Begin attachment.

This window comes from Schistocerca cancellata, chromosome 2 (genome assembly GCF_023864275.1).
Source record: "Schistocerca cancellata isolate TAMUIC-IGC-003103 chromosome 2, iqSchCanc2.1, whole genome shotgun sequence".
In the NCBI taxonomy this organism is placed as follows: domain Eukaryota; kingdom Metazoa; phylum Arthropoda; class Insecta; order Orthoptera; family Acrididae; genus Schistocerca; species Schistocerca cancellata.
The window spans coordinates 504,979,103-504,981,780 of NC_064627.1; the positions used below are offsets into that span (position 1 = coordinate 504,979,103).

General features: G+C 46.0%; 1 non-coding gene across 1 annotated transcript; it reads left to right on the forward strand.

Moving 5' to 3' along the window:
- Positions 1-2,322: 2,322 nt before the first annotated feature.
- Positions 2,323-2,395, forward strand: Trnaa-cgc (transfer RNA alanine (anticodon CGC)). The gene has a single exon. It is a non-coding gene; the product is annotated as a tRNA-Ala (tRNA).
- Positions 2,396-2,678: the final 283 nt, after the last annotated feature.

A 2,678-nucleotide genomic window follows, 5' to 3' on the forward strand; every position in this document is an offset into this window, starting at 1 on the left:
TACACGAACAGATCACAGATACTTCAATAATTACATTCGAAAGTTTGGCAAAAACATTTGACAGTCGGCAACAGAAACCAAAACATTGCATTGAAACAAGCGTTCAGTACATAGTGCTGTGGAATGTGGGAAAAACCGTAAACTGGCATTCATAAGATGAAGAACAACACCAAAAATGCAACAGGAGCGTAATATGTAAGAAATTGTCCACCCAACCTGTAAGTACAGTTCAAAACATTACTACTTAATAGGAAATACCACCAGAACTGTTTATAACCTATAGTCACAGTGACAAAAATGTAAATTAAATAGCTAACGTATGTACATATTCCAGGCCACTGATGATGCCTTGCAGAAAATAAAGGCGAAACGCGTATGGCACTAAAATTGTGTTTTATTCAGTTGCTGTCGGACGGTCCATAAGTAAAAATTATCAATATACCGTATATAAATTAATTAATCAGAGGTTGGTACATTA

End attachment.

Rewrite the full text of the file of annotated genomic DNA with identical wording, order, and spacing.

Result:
This window comes from Schistocerca cancellata, chromosome 2 (genome assembly GCF_023864275.1).
Source record: "Schistocerca cancellata isolate TAMUIC-IGC-003103 chromosome 2, iqSchCanc2.1, whole genome shotgun sequence".
In the NCBI taxonomy this organism is placed as follows: domain Eukaryota; kingdom Metazoa; phylum Arthropoda; class Insecta; order Orthoptera; family Acrididae; genus Schistocerca; species Schistocerca cancellata.
The window spans coordinates 504,979,103-504,981,780 of NC_064627.1; the positions used below are offsets into that span (position 1 = coordinate 504,979,103).

General features: G+C 46.0%; 1 non-coding gene across 1 annotated transcript; it reads left to right on the forward strand.

Moving 5' to 3' along the window:
- Positions 1-2,322: 2,322 nt before the first annotated feature.
- Positions 2,323-2,395, forward strand: Trnaa-cgc (transfer RNA alanine (anticodon CGC)). The gene has a single exon. It is a non-coding gene; the product is annotated as a tRNA-Ala (tRNA).
- Positions 2,396-2,678: the final 283 nt, after the last annotated feature.

A 2,678-nucleotide genomic window follows, 5' to 3' on the forward strand; every position in this document is an offset into this window, starting at 1 on the left:
TACACGAACAGATCACAGATACTTCAATAATTACATTCGAAAGTTTGGCAAAAACATTTGACAGTCGGCAACAGAAACCAAAACATTGCATTGAAACAAGCGTTCAGTACATAGTGCTGTGGAATGTGGGAAAAACCGTAAACTGGCATTCATAAGATGAAGAACAACACCAAAAATGCAACAGGAGCGTAATATGTAAGAAATTGTCCACCCAACCTGTAAGTACAGTTCAAAACATTACTACTTAATAGGAAATACCACCAGAACTGTTTATAACCTATAGTCACAGTGACAAAAATGTAAATTAAATAGCTAACGTATGTACATATTCCAGGCCACTGATGATGCCTTGCAGAAAATAAAGGCGAAACGCGTATGGCACTAAAATTGTGTTTTATTCAGTTGCTGTCGGACGGTCCATAAGTAAAAATTATCAATATACCGTATATAAATTAATTAATCAGAGGTTGGTACATTA